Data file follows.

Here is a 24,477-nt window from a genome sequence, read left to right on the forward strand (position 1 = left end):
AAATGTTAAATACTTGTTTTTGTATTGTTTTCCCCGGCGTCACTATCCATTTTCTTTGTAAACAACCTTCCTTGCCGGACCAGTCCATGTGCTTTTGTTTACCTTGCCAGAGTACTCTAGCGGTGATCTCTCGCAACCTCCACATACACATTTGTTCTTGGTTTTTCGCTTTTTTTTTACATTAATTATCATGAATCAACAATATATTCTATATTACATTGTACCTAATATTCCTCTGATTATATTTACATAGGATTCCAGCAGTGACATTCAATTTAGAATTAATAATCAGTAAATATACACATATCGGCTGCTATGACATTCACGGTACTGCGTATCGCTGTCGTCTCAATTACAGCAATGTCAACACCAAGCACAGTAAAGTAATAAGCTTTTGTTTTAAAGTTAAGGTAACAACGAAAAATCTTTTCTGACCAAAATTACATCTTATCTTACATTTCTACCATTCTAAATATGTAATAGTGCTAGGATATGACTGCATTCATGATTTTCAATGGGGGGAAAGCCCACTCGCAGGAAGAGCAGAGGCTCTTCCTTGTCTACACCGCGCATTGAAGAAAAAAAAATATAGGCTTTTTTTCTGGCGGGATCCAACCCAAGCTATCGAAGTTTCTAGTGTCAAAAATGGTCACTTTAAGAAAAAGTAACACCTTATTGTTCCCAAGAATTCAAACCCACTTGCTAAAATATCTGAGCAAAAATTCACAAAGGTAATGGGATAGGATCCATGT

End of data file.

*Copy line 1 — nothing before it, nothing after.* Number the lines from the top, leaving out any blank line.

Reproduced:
Here is a 24,477-nt window from a genome sequence, read left to right on the forward strand (position 1 = left end):